Troubled Serco makes loss of £7.3m
Outsourcing firm Serco reports a loss after "poor trading" in the first half of the year.
Reorganising costs and loss-making contracts led to a reported pre-tax loss of £7.3m, a fall of 107% from last year.
Serco was hit last year by a six-month ban on UK government contracts after a scandal over criminal tagging.
In May it announced plans to raise £170m from selling new shares after issuing two profit warnings.
"As expected, trading was poor in the first half," said Serco chief executive Rupert Soames. "Many challenges remain, and we have a lot of work to do, but I am confident that, in time, we can restore the company's fortunes."
Mr Soames, who was formerly chief executive of engineering firm Aggreko, took over as Serco boss in May.
Angus Cockburn, currently interim chief executive of Aggreko, has been appointed chief financial officer, the firm said.
Serco's reported loss of £7.3m came after a one-off charge of £29.4m related to restructuring costs.
The company said that at the beginning of 2014, it had a pipeline of 40 opportunities for new business. Eight opportunities had been lost, while two had been won, the firm said.
In July, Serco lost out on a contract to keep running the Docklands Light Railway in London.
"We are working on improving win rates and the pipeline itself requires replenishment: over the next two years, the estimated total value of new larger bid opportunities is £8bn, down from £12bn six months ago," the firm said.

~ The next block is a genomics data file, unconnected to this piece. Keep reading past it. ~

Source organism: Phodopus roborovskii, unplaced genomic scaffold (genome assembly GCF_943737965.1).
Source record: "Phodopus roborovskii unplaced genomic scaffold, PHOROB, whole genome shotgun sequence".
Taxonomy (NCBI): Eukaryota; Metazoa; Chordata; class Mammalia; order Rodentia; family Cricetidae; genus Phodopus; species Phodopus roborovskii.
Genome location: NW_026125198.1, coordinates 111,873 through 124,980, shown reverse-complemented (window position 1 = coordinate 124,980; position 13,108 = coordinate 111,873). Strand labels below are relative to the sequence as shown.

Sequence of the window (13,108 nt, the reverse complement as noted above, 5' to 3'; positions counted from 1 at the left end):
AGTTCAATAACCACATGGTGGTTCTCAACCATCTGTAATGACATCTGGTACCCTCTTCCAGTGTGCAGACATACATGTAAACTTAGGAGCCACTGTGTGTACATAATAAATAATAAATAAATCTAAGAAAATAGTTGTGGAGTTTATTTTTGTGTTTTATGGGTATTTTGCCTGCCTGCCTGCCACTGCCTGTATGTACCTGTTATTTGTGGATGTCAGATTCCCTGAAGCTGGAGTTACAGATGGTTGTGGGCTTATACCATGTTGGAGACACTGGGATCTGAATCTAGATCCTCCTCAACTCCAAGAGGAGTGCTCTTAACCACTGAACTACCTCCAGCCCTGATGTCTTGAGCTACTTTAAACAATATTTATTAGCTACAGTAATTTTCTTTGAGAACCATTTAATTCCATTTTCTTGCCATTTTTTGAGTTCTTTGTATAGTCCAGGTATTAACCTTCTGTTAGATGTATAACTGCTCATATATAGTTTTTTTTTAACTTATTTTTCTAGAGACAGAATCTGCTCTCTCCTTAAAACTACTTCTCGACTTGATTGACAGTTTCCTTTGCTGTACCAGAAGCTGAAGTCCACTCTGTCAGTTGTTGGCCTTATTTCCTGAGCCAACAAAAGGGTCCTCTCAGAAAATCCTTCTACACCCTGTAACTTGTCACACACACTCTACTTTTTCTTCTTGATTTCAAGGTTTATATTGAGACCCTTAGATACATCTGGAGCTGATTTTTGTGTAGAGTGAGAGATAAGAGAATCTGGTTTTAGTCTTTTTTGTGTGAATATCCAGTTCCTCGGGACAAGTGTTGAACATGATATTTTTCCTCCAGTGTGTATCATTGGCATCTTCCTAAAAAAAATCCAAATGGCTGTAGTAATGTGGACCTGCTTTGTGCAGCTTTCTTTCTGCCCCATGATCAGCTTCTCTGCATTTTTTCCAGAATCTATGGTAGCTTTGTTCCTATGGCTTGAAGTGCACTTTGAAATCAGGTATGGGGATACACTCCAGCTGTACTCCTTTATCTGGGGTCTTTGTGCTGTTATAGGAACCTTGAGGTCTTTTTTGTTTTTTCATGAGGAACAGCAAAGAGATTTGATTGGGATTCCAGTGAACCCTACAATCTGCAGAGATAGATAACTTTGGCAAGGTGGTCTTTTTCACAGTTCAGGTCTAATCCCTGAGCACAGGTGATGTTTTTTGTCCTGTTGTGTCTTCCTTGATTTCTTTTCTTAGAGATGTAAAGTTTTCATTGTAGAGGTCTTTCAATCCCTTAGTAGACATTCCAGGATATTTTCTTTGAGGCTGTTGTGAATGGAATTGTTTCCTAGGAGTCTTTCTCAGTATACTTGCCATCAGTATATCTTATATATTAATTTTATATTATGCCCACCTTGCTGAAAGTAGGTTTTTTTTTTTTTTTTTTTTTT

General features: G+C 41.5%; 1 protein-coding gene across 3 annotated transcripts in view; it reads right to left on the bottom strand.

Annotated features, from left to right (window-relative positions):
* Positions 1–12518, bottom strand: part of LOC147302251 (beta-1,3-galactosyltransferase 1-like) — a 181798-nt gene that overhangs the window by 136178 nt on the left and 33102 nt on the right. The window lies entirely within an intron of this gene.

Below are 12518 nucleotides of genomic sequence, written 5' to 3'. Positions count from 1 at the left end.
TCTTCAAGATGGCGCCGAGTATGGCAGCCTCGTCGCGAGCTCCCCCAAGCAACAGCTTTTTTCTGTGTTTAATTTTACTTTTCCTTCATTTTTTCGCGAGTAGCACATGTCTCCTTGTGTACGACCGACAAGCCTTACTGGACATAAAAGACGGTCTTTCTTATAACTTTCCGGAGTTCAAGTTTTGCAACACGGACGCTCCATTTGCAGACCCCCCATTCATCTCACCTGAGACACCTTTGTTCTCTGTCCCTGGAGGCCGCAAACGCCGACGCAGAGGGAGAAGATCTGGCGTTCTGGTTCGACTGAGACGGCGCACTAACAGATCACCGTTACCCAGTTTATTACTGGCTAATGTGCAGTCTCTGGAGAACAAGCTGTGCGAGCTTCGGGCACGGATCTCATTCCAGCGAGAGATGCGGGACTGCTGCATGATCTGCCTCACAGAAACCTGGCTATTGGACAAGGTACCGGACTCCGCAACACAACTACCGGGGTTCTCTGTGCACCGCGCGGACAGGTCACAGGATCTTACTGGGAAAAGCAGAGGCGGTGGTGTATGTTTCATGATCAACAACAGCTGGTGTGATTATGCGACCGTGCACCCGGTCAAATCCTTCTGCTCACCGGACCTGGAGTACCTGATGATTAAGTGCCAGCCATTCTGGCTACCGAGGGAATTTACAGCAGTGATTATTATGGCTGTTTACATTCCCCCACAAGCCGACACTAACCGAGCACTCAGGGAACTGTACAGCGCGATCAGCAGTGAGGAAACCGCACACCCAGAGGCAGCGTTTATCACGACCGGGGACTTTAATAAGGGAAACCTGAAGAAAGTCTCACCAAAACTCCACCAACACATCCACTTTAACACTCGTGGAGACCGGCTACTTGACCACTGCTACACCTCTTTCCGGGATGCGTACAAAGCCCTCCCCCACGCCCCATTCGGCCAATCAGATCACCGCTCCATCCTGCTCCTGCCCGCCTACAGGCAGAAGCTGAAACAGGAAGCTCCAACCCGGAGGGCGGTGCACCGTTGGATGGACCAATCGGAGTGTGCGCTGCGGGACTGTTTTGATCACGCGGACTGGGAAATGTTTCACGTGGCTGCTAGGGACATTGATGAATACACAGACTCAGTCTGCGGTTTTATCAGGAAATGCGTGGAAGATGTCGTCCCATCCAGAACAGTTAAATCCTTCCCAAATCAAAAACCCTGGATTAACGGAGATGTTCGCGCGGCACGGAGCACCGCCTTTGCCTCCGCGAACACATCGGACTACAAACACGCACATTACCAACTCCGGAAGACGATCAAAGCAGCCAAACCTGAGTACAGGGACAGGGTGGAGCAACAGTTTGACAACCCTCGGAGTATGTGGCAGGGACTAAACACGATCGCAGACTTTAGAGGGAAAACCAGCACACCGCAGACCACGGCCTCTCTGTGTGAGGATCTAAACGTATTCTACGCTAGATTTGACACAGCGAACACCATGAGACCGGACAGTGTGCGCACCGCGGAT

In July, the firm began a "detailed analysis" of its contracts as part of a review of its strategy, and said on Tuesday that the review could affect its profit expectations for the year.
However, Serco shares jumped over 6.5% in early trading on Tuesday.
Stockbrokers Liberum advised investors to keep hold of Serco shares, despite the company's order book being flat.
The appointment of Mr Cockburn as chief financial officer will be "well-received", the stockbrokers said.
Shore Capital analyst Robin Speakman said: "The results for the half-year to end June are better than our worst fears, but still pretty grim reading in surveying the tribulations of the past year for Serco."
In 2013, Serco was given a six-month ban on securing new UK government contracts after it was accused of charging for tagging people who were either dead or in jail.
Mr Soames said on Tuesday that the scandal had affected morale at the firm and had led to "a number of senior managers leaving the UK business".